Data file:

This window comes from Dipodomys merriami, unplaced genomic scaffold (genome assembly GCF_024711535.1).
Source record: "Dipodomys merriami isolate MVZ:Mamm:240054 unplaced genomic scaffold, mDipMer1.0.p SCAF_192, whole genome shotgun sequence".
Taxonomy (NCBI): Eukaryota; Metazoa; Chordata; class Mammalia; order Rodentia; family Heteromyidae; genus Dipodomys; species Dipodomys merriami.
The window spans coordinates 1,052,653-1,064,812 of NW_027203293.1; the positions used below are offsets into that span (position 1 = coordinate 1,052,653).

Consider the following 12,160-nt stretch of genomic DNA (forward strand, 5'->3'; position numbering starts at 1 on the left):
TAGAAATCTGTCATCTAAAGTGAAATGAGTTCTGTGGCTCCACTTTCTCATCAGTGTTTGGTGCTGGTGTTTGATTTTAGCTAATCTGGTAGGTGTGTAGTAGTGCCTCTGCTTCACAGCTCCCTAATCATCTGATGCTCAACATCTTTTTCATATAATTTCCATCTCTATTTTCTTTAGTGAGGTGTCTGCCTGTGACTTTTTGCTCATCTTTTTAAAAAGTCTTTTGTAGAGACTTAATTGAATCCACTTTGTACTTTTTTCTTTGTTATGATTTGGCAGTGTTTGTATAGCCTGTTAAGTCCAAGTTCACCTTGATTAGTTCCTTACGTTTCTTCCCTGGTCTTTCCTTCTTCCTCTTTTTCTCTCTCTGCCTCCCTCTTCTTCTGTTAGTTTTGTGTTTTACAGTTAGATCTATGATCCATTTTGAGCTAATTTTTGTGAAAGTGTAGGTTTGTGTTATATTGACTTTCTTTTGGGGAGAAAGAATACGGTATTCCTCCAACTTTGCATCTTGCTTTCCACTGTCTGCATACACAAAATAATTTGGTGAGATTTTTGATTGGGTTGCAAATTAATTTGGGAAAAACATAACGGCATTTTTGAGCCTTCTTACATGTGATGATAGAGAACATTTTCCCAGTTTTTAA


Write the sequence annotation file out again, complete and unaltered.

This window comes from Dipodomys merriami, unplaced genomic scaffold (genome assembly GCF_024711535.1).
Source record: "Dipodomys merriami isolate MVZ:Mamm:240054 unplaced genomic scaffold, mDipMer1.0.p SCAF_192, whole genome shotgun sequence".
Taxonomy (NCBI): Eukaryota; Metazoa; Chordata; class Mammalia; order Rodentia; family Heteromyidae; genus Dipodomys; species Dipodomys merriami.
The window spans coordinates 1,052,653-1,064,812 of NW_027203293.1; the positions used below are offsets into that span (position 1 = coordinate 1,052,653).

Consider the following 12,160-nt stretch of genomic DNA (forward strand, 5'->3'; position numbering starts at 1 on the left):
TAGAAATCTGTCATCTAAAGTGAAATGAGTTCTGTGGCTCCACTTTCTCATCAGTGTTTGGTGCTGGTGTTTGATTTTAGCTAATCTGGTAGGTGTGTAGTAGTGCCTCTGCTTCACAGCTCCCTAATCATCTGATGCTCAACATCTTTTTCATATAATTTCCATCTCTATTTTCTTTAGTGAGGTGTCTGCCTGTGACTTTTTGCTCATCTTTTTAAAAAGTCTTTTGTAGAGACTTAATTGAATCCACTTTGTACTTTTTTCTTTGTTATGATTTGGCAGTGTTTGTATAGCCTGTTAAGTCCAAGTTCACCTTGATTAGTTCCTTACGTTTCTTCCCTGGTCTTTCCTTCTTCCTCTTTTTCTCTCTCTGCCTCCCTCTTCTTCTGTTAGTTTTGTGTTTTACAGTTAGATCTATGATCCATTTTGAGCTAATTTTTGTGAAAGTGTAGGTTTGTGTTATATTGACTTTCTTTTGGGGAGAAAGAATACGGTATTCCTCCAACTTTGCATCTTGCTTTCCACTGTCTGCATACACAAAATAATTTGGTGAGATTTTTGATTGGGTTGCAAATTAATTTGGGAAAAACATAACGGCATTTTTGAGCCTTCTTACATGTGATGATAGAGAACATTTTCCCAGTTTTTAA